First I discovered it deep within myself and called it “trauma since the sperm hit the egg.” Then I read that Bessel van der Kolk calls it “developmental trauma,” in his drive to have it finally recognized by the psychiatric profession. Dr. Allan Schore calls it “trauma in the first 1000 days, conception to age two.” Earlier it was “complex PTSD” or C-PTSD.
In EMDR therapy, Dr. Sandra Paulsen, therapist Katie O’Shea, LCPC (who began this work), and D. Michael Coy, MA, LCSW, use “Early Trauma” (ET). The science is in Chaps. 16 & 20 of Paulsen’s 2014 book. [FN1]
Well: “ET, phone home!” Dr. Paulsen & friends have good news: they’ve created new EMDR therapy protocols to heal developmental trauma. -kb ]
Eye Movement Desensitization and Reprocessing (EMDR) therapy “enables people to heal from the symptoms and emotional distress that result from disturbing life experiences,” says Dr. Francine Shapiro’s EMDR Institute website. Standard EMDR therapy has been shown to heal traumatic memories with a conscious, visual component, also called “explicit” memory. As EMDR clinicians, we have seen frankly astounding changes in our clients, both in how they see themselves and in how they experience and take initiative in the world.
But with in utero and infant Early Trauma (ET) occurring from conception to age three, also called developmental trauma, there is no conscious, explicit narrative memory — infants have not developed the parts of the brain which can think. These traumas precede the existence of consciousness, so they’re called pre-conscious or “implicit” memories. Such memories are “somatic,” that is, held purely in the body — so healing is far more challenging.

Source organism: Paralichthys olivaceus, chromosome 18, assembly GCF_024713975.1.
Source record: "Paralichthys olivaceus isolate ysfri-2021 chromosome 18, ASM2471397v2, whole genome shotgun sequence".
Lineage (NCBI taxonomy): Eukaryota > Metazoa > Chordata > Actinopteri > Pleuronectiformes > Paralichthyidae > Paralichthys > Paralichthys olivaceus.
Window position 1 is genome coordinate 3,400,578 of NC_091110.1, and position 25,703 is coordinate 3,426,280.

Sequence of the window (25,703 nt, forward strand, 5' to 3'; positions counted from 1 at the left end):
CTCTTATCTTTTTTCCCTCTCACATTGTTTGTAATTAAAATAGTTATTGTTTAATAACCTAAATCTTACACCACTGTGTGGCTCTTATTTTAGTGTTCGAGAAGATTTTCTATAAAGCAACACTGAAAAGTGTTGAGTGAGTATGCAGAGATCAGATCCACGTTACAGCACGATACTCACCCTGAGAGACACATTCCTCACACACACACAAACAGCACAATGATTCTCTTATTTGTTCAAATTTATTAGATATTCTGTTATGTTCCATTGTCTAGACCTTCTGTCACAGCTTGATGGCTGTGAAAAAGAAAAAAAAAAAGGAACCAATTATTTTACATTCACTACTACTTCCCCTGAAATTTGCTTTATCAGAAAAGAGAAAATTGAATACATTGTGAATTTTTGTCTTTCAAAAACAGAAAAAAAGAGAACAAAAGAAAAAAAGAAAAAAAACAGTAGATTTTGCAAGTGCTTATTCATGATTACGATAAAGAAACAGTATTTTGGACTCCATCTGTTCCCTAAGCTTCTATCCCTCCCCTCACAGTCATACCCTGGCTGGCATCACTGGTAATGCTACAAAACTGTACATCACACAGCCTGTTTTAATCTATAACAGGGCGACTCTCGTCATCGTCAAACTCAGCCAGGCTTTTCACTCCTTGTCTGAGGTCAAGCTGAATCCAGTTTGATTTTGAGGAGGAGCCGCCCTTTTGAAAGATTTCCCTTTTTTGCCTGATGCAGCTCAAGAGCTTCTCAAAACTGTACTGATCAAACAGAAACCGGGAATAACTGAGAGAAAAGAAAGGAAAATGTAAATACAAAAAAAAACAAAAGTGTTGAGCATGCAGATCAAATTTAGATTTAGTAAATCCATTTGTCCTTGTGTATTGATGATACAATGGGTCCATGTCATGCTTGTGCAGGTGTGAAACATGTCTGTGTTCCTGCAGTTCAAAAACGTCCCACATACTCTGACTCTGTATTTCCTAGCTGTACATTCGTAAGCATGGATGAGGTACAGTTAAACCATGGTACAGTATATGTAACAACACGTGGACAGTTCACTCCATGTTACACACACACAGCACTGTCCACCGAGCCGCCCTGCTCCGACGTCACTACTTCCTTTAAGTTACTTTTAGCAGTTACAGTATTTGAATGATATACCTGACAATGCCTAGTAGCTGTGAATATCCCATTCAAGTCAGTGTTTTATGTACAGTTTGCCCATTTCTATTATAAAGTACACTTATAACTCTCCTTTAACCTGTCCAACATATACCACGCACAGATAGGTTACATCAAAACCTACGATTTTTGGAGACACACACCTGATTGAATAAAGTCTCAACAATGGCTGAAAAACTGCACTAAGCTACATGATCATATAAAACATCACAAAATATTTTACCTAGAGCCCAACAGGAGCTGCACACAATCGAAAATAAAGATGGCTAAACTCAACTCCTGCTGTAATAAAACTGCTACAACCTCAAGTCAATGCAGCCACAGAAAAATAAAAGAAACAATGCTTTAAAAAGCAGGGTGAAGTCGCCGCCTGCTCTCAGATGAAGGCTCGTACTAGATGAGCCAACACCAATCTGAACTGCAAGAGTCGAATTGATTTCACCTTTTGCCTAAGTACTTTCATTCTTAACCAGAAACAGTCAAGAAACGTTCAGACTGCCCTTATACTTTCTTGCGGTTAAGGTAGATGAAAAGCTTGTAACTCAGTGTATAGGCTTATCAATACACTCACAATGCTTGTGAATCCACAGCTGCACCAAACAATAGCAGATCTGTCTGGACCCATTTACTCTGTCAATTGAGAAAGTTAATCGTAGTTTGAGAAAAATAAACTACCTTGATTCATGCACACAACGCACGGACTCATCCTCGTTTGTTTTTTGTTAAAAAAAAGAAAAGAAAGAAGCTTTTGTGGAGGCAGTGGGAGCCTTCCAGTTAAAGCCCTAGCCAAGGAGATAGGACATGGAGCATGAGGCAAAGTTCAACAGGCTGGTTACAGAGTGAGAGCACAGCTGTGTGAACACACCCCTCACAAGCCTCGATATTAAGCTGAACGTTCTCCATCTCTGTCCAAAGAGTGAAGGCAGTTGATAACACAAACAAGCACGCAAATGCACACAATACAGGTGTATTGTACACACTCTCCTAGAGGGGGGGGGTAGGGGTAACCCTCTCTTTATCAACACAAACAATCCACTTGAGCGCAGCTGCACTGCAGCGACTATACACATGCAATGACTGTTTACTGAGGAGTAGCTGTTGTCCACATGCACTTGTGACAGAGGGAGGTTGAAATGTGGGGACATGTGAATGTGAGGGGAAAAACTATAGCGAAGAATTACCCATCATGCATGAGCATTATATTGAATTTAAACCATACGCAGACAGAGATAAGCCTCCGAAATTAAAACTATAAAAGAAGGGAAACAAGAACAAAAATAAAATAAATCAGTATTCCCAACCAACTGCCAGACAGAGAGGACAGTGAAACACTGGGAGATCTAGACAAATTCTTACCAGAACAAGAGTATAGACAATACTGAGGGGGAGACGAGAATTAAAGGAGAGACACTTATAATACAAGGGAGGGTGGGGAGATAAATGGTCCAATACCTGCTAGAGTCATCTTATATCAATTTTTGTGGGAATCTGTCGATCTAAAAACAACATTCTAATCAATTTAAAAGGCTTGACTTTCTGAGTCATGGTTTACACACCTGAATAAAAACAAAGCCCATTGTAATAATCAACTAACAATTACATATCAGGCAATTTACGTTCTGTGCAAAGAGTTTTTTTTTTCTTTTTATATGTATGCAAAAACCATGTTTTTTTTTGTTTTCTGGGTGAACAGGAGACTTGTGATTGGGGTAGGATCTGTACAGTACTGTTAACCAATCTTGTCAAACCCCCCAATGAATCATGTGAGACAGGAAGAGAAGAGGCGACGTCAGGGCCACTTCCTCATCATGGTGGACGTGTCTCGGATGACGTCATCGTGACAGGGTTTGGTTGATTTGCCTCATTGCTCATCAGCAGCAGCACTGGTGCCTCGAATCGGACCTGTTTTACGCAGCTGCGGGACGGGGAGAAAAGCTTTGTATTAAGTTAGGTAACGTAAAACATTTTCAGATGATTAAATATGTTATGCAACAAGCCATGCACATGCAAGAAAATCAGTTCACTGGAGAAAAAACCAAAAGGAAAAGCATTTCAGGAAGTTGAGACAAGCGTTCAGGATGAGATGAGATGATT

How can we listen to the unspoken experience when, so early on, there were no words to tell it? How can we help the body tell its silent—or silenced—story?
Limitations of EMDR Therapy Standard Protocols
1) There is no explicit memory in the first years of life, only implicit memory, so the standard EMDR procedure of targeting a memory of trauma could not apply;
2) If a client were able to access early experience in EMDR therapy, it could easily be overwhelming, without adequate preparation;
3) Early experience, when accessed, also accesses the client’s “felt sense” from that early time, with all the limits of self and inner structure that went along with pre-natal, infant, and early childhood developmental stages; [FN1]
4) Because of the paramount importance of relationship and caregiver attachment in infancy, the processing of early experience via EMDR therapy required modification to ensure the client had the felt sense of the therapist’s compassionate and attentive presence; and,
5) Because very early experience is ephemeral and does not consciously register as pictures or videos (as later memories may), the new EMDR therapy needed to explicitly accommodate the subtlety of infant early processing.
For these reasons a four step protocol was developed, starting with the work of therapist Katie O’Shea, who later brought it to the attention of Sandra Paulsen. They then worked to make these new ideas coherent with the latest neurobiology research by Jack Panksepp, Allan Schore, Daniel J. Siegel, et. al. ...